Some UTXO’s represent such a small amount of bitcoin, that they are worth less than the transaction fees to send them.

To avoid a buildup of dust UTXO’s, avoid on-chain transactions for small amounts. For example, aggregate exchange withdrawals into larger transactions. For example, if you are buying $20 per bitcoin per day on Coinbase, no need to change your buying habits. These purchases do not appear on the Bitcoin Blockchain and do not incur transaction fees.

If you withdraw from Coinbase on a daily basis, you will build up many small transactions which will result in higher transaction fees.

Also, there is a fixed data size per transaction, and a variable size per additional input or output. If you transact less often, you will also save on the fixed costs too.

Will Bitcoin transaction fees go down in the future?

In the long-term scaling solutions will emerge which allow lower-fee transactions “off-chain.” An example of an off-chain transaction is a transaction on Coinbase between two users. Coinbase updates their internal ledger. Yet, this transaction is not broadcast to the Bitcoin Network.

“On-chain” transactions, which occur on the Bitcoin Blockchain, are expected to remain expensive.

Transaction fees are good, because they prevent people from publishing low-value transactions and information to the blockchain. For example, if block space were free, then people would use the blockchain as free cloud-storage, or even put useless data, or graffiti, on the blockchain.

Someone once posted the entire Bitcoin White Paper PDF file on the blockchain using the OP_RETURN function (which allows a small amount of superfluous data to be published to the Bitcoin Blockchain).  Some businesses use this space for notary services and indelible time-stamping. Remember, since transaction fees are charged on a per-byte basis, people pay for this space too.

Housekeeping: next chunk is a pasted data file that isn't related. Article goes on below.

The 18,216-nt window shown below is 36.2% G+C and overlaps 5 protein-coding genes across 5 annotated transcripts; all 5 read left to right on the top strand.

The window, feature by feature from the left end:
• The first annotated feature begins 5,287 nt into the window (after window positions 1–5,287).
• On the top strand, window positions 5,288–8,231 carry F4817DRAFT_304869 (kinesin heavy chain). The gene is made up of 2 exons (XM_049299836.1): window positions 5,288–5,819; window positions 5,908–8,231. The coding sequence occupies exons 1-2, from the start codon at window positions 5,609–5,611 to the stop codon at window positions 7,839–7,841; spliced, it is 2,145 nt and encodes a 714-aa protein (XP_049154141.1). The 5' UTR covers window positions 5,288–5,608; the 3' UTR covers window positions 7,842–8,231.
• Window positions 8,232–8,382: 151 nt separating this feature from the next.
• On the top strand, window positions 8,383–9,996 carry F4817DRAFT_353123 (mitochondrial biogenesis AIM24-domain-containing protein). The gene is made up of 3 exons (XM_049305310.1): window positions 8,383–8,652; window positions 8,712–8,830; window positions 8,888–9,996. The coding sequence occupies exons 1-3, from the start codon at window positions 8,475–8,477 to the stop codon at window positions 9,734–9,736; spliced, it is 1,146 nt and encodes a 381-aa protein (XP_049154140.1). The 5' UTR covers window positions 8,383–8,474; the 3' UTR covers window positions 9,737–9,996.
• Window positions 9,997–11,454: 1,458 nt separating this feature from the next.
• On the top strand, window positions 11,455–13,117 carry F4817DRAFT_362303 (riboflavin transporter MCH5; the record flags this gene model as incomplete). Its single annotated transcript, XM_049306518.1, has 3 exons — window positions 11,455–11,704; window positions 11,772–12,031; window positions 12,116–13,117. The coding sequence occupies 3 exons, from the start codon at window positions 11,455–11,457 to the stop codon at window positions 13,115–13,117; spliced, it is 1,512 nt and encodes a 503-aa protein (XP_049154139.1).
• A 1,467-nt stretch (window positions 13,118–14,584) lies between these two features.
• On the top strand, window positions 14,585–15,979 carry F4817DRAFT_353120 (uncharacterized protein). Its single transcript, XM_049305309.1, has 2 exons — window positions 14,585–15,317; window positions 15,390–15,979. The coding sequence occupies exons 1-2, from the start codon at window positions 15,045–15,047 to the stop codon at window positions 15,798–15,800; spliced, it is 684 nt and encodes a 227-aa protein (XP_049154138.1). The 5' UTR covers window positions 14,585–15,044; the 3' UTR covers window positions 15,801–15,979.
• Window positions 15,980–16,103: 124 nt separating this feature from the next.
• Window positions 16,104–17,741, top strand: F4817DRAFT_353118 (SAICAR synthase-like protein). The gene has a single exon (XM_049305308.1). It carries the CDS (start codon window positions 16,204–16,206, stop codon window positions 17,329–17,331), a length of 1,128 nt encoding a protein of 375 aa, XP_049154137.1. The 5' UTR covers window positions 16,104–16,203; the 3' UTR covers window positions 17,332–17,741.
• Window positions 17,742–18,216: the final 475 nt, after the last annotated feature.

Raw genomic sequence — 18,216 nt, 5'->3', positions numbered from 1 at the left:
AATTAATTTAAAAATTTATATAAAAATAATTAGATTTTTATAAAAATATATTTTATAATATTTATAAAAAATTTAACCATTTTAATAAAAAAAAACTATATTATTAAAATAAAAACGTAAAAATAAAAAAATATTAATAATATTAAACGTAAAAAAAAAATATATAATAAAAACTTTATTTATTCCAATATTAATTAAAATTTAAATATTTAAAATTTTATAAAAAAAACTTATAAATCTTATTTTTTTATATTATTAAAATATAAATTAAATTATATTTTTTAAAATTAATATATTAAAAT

Developers are working hard to make transactions smaller and more efficient. Schnoor Signatures and signature aggregation techniques will reduce the space required for every bitcoin transaction.

Developers are also working on ways of scaling the Bitcoin Network in secure, trustless, layer-two scaling solutions, like the Lightning Network. Experts expect transaction fees to drop orders of magnitude when using layer two technologies. Just like the internet, the Bitcoin Network will have layers of protocols which operate atop each other.

In Conclusion

It’s easy to reduce your fees by more than 50%. You can do this by viewing the mempool, using the proper wallet, and avoiding unnecessary transactions. Everyday, the Bitcoin network is growing with new users who are eager to learn and transact. By learning more about this new technology, you can save money and help others do the same. If you leave this article with at least one thing, I hope it’s that it is important to use a wallet that will allow you to set a fee. Many people are still unaware that they have this option.

Thank you for reading my work! Please comment below if you have any questions or comments!